The surge of what hormone induces ovulation?
LH
What are the two best indices of left ventricular preload?
LVEDV and LVEDP (left ventricular end-diastolic volume and end-diastolic pressure, respectively)
What stage of male development is characterized by the following LH and testosterone levels?
• LH pulsatile amplitude and levels increase, with increased testosterone production.
Puberty
What stage of male development is characterized by the following LH and testosterone levels?
• Both LH and testosterone levels drop and remain low.
Childhood
What stage of male development is characterized by the following LH and testosterone levels?
• LH secretion drives testosterone production, with both levels paralleling each other.
Adulthood
What stage of male development is characterized by the following LH and testosterone levels?
• Decreased testosterone production is accompanied by an increase in LH production.
Aged adult
What primary acid-base disturbance is caused by a loss in fixed acid forcing the reaction to shift to the right, thereby increasing HCO3- levels?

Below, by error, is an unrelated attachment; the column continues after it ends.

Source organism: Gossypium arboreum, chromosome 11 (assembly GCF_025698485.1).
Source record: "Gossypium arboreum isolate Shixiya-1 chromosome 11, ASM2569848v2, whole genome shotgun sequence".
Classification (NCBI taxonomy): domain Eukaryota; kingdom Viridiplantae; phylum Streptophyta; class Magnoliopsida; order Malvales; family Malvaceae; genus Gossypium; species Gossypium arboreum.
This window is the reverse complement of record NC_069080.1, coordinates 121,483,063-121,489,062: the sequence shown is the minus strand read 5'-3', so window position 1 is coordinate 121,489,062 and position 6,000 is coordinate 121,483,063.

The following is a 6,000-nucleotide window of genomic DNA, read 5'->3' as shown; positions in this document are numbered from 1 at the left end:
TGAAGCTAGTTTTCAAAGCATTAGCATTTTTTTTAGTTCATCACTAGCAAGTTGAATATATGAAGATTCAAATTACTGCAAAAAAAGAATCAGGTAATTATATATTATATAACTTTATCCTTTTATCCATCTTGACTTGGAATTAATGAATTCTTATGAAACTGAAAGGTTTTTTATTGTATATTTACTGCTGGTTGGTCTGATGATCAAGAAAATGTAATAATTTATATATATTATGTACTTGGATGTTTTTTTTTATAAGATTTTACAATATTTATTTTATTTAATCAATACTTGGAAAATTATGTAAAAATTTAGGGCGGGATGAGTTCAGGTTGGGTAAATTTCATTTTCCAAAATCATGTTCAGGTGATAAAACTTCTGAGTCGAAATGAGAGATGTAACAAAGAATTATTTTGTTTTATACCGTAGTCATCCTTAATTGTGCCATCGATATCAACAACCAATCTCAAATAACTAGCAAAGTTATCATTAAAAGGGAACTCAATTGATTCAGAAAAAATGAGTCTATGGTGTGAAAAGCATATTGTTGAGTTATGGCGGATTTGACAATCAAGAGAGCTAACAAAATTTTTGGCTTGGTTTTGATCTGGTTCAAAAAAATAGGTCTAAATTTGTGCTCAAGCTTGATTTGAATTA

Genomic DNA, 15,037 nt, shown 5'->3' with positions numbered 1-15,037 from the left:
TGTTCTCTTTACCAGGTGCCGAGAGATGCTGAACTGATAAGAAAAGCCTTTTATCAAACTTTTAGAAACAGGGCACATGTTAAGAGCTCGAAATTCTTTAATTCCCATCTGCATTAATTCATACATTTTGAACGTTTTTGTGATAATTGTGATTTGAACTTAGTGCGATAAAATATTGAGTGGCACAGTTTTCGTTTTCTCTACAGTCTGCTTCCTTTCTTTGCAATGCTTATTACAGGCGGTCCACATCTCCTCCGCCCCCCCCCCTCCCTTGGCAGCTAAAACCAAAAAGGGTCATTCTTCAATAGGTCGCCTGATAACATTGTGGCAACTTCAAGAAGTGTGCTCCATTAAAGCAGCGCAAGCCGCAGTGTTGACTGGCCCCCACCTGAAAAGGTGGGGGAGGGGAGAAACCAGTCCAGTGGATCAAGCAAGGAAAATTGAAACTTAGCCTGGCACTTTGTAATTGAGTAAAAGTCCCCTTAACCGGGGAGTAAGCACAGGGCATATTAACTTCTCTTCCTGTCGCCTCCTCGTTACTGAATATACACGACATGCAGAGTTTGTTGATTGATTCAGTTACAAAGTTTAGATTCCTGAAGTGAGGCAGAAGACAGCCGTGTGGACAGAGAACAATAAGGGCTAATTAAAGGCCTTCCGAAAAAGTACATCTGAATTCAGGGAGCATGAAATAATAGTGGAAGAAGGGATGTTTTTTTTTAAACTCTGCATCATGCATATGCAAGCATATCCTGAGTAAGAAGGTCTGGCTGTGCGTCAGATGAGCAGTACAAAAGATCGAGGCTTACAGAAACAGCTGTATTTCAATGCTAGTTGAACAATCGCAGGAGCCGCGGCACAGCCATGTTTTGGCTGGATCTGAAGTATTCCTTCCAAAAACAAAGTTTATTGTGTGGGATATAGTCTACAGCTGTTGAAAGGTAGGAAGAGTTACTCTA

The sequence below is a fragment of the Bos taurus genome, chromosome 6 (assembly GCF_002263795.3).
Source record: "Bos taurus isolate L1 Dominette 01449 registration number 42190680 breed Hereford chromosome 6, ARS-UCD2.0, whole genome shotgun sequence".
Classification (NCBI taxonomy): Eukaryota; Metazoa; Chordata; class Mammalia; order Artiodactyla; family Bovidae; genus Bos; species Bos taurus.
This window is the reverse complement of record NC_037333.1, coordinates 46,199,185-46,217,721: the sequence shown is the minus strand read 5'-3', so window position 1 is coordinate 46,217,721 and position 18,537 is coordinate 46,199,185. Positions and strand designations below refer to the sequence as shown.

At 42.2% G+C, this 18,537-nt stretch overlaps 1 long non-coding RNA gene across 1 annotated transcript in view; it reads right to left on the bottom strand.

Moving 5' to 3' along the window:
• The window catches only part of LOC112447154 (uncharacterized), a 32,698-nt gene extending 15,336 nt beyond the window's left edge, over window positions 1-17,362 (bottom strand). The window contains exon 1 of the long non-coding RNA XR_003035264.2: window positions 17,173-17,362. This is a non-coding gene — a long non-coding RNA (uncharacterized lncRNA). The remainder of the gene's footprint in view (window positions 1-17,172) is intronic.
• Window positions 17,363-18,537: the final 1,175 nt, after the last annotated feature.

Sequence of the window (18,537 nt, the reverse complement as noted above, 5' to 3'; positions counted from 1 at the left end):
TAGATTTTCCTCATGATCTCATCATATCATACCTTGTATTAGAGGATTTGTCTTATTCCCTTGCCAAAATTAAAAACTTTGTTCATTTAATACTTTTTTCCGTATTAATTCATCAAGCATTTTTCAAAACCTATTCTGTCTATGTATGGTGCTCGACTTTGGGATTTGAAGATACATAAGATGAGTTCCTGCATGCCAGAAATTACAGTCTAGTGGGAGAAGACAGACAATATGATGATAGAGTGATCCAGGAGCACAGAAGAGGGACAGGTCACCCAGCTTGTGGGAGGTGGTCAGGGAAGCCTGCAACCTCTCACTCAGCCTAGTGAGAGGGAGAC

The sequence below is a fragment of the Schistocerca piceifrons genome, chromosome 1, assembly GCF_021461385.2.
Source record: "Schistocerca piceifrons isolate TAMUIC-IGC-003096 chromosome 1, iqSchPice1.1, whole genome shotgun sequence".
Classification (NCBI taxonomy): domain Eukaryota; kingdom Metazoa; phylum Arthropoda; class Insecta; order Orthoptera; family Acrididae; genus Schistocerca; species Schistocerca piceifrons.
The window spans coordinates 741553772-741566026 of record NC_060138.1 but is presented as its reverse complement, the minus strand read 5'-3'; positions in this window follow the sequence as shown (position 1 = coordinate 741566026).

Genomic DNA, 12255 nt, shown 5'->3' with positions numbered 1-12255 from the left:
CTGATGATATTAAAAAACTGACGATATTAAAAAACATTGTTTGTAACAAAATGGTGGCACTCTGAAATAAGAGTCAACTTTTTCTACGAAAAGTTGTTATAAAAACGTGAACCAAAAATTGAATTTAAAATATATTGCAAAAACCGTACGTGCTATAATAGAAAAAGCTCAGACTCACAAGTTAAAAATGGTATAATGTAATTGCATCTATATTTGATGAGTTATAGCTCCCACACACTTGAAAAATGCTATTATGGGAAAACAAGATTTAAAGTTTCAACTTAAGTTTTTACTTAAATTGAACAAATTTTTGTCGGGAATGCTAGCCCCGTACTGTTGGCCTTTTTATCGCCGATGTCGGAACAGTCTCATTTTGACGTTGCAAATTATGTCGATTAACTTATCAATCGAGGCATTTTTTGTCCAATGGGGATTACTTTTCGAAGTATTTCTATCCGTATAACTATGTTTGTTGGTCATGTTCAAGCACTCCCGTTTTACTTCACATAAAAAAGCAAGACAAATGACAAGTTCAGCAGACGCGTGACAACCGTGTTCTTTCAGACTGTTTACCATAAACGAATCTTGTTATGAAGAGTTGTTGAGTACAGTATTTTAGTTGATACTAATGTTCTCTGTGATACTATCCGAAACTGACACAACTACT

Metabolic alkalosis (summary: high pH, low H+ and high HCO3-)
When referring to a series circuit, what happens to resistance when a resistor is added?
Resistance increases as resistors are added to the circuit.
Why is there an increase in prolactin if the hypothalamic-pituitary axis was severed?
Because the chronic inhibition of dopamine (PIF) on the release of prolactin from the anterior pituitary gland is removed, thereby increasing the secretion of prolactin.
Why is the clearance of creatinine always slightly greater than the clearance of inulin and GFR?
Because creatinine is filtered and a small amount is secreted
What acid form of H+ in the urine cannot be titrated?
NH4+(ammonium)
Regarding the venous system, what happens to blood volume if there is a small change in pressure?
Because the venous system is more compliant than the arterial vessels, small changes in pressure result in large changes in blood volume.
In what stage of sleep is GH secreted?
Stages 3 and 4 (NREM)
Where does the conversion of CO2 into HCO3- take place?
In the RBC; remember, you need carbonic anhydrase for the conversion, and plasma does not have this enzyme.